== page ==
Alarming Study Reveals Toxic PFAS Chemicals in ‘Green’ Children’s Products

Sandy Rivers
By Sandy Rivers

Recent studies reveal a concerning presence of harmful PFAS chemicals in numerous children’s products, even those boasting green certifications. These undisclosed substances are particularly prevalent in items advertised as water- or stain-resistant, such as clothing, bedding, and furniture.

The challenge for consumers seeking toxin-free options is increasing. Researchers have discovered that many children’s goods, despite having eco-friendly labels, actually contain damaging PFAS chemicals not mentioned on their labels. This issue underscores the widespread nature of PFAS and the obstacles faced by consumers in avoiding harmful chemicals in daily life. It also highlights the need for superior eco-labeling initiatives and transparency of funding.

PFAS, linked to various health issues like cancer, thyroid disorders, high cholesterol, and respiratory problems, are also known to hinder immune system functions. This could reduce the effectiveness of vaccines in children and weaken their ability to combat infections.

PFAS, or Per- and polyfluoroalkyl substances, are synthetic chemicals with multiple fluorine atoms attached to an alkyl chain. These persistent organic pollutants, also known as “forever chemicals,” have been found in humans and wildlife, raising significant health concerns.

Dr. Laurel Schaider, a senior scientist at Silent Spring Institute, emphasizes the vulnerability of children to chemical exposures due to their developing bodies. Parents naturally aim to avoid products with potentially harmful ingredients.

“Children’s bodies are still developing and are especially sensitive to chemical exposures,” says Dr. Schaider. “It makes sense that parents would want to steer clear of products that contain ingredients that could impact their children’s health now and in the future.”

Laurel Schaider

In response to this concern, many consumers opt for products labeled as “green” or “nontoxic.” Unfortunately, that choice doesn’t help as much as the labels claim!

The study, led by Schaider and her team, aimed to assess the effectiveness of these labels in avoiding PFAS. The Silent Spring team’s research, published in Environmental Science & Technology, involved testing 93 children and adolescent products, including bedding, furnishings, and clothing, especially those labeled as stain-resistant, water-resistant, or “green/nontoxic.”

Initially, the team used a rapid screening method to detect fluorine, indicative of PFAS presence. A significant number of products, including a school uniform shirt, demonstrated detectable fluorine levels. 

Further tests on a subset of these items for 36 PFAS chemicals revealed their presence solely in items marketed as water- or stain-resistant, regardless of their “green” or “nontoxic” labels.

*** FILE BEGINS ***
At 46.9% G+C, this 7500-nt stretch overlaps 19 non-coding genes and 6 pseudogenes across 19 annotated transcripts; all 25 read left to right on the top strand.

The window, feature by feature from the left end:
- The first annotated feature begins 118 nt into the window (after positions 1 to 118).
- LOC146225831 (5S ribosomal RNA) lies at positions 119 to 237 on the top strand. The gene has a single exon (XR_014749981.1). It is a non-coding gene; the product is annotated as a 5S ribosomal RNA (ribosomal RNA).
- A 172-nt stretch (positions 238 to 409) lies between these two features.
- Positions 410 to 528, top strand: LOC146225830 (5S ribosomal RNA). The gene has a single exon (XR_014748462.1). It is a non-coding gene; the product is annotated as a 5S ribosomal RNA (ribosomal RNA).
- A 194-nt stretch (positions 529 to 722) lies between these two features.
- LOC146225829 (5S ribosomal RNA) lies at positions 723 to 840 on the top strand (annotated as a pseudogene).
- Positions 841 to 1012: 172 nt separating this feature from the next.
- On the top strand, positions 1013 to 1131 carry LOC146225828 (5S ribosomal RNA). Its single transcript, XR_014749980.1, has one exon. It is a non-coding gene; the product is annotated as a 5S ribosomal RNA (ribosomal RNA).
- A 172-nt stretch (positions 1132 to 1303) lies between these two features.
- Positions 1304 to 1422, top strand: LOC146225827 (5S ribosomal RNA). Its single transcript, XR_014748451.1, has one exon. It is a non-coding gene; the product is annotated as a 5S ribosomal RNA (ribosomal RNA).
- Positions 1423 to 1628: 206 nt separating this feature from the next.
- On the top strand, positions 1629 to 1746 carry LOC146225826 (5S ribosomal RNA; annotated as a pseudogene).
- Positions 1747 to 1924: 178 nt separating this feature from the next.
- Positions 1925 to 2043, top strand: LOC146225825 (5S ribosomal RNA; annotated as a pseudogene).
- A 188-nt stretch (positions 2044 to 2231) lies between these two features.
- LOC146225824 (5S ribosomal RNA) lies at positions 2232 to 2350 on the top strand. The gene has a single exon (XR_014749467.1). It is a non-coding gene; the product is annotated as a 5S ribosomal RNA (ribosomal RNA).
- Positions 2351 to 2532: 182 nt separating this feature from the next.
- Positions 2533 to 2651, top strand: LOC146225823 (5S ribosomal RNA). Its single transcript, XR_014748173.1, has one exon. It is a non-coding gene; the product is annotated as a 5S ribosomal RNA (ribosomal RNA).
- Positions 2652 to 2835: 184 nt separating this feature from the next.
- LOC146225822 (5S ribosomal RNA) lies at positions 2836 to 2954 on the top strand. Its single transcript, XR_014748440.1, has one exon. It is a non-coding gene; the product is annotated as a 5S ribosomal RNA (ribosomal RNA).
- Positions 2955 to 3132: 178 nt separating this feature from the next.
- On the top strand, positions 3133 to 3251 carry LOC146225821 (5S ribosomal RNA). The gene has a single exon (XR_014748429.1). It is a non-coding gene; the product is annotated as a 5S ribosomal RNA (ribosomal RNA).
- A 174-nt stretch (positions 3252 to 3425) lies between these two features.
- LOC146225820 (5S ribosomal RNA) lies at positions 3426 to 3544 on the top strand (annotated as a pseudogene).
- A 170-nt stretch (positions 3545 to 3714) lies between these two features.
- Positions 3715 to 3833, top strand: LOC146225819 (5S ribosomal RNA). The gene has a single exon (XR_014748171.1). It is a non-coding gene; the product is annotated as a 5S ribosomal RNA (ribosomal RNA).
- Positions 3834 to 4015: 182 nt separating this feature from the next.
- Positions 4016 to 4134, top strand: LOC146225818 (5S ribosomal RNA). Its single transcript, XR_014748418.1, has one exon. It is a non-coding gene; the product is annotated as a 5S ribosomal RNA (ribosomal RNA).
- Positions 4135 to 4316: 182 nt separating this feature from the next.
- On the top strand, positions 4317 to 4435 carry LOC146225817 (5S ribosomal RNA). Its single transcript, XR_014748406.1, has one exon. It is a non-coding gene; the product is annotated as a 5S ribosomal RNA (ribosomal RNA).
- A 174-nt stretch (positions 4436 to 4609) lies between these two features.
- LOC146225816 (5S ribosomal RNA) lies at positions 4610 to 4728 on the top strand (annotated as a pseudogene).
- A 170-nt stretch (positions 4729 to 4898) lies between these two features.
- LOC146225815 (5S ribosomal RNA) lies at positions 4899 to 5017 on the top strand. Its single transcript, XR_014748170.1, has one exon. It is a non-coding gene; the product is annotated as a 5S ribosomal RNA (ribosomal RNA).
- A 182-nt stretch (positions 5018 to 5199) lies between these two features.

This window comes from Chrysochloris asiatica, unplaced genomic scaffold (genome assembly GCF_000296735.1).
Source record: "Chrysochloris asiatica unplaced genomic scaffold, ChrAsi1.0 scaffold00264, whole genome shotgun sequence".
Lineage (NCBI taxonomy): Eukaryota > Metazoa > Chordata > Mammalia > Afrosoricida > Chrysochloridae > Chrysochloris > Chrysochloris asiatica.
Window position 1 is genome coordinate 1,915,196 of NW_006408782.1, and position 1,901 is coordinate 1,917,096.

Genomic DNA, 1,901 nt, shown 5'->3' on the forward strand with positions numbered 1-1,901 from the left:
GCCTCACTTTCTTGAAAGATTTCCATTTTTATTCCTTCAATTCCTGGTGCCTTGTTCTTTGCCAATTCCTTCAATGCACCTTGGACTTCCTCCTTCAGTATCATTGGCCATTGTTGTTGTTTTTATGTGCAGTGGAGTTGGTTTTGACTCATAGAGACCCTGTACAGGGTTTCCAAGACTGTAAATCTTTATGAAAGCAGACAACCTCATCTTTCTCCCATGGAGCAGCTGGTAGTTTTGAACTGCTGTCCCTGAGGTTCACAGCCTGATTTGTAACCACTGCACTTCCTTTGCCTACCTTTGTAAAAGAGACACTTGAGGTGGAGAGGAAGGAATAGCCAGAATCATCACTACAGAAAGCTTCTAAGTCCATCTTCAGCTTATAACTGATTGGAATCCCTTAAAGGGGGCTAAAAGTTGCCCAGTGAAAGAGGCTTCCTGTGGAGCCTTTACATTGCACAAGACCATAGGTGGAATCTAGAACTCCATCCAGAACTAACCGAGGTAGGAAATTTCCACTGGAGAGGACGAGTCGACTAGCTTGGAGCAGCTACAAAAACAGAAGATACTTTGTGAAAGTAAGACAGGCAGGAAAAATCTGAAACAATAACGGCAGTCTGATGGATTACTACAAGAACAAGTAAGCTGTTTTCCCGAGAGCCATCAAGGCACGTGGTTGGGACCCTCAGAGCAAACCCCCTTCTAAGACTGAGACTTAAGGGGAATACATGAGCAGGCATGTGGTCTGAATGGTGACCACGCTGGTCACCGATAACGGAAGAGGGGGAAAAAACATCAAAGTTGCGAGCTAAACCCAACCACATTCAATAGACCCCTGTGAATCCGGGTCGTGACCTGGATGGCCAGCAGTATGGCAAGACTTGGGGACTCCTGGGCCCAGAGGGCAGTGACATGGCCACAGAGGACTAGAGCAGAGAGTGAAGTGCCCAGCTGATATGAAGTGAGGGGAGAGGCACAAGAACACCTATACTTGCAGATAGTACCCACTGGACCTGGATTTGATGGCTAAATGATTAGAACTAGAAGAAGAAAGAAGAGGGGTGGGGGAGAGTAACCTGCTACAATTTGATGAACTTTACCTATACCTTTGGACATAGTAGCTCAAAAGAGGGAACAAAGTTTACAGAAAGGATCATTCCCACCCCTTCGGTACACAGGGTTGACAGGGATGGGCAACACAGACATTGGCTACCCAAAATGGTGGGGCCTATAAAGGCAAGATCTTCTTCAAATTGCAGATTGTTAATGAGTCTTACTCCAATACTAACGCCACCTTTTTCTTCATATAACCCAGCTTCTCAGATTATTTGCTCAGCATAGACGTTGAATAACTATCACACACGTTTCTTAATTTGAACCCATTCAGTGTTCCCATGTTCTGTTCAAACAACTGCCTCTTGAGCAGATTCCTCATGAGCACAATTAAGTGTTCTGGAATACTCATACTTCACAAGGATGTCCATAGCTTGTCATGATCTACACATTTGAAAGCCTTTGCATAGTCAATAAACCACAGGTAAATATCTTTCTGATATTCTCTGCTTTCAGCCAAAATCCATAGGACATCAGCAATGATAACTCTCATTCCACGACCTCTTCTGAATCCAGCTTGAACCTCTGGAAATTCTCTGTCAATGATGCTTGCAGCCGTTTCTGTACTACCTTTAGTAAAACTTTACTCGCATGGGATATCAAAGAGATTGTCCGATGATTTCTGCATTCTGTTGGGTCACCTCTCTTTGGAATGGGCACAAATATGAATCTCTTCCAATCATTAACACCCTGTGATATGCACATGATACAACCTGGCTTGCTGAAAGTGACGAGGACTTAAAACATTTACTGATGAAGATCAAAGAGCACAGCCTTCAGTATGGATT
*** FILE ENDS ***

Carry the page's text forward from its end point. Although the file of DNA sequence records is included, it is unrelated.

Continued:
PFAS were commonly found in upholstered furniture, clothing, and pillow protectors, with pillow protectors and clothing showing higher PFAS levels. Surprisingly, PFOA, a phased-out legacy PFAS, was detected in various products, including those labeled as “green,” most of which originated from China.

Kathryn Rodgers, a co-author and doctoral student at Boston University School of Public Health, stresses the risk posed by these chemicals in everyday children’s products, arguing against their inclusion given their toxicity and non-essential nature.

“These are products that children come into close contact with every day and over a long period of time. Given the toxicity of PFAS and the fact that the chemicals don’t serve a critical function, they should not be allowed in products,” stated Rodgers.

Kathryn Rodgers

PFAS, a group of over 9000 chemicals, are added to a wide array of consumer products for their non-stick, waterproof, and stain-resistant properties. These include everyday items like cookware, food packaging, cosmetics, and even dental floss.

The study highlights the need for green certifiers to consider PFAS in their criteria and conduct comprehensive reviews of certified products. These certifications, provided by third-party organizations, assure consumers of the absence of certain harmful chemicals, but their standards and chemical coverage vary.

Mike Schade, director of Toxic-Free Future’s Mind the Store program, calls for retailer responsibility in halting the spread of these toxic chemicals.

“Retailers also must play a role in ending this toxic trail of pollution. Market power is built on trust. Customers should be able to trust that the retailers where they shop sell products—especially those marketed for children—that are not laden with PFAS forever chemicals.”
Mike Schade
Director of Toxic-Free Future’s Mind the Store Program

Toxic-Free Future’s recent report in January found widespread PFAS in water- and stain-resistant textiles sold at major retailers.

Several states are taking legislative action against PFAS. California, Washington, Maine, and Massachusetts are introducing or enacting laws to phase out or ban PFAS in various products, ranging from children’s goods to household items and cosmetics, highlighting a growing movement towards PFAS-free products.

Current Legislation or Policies To Help Tackle This Problem

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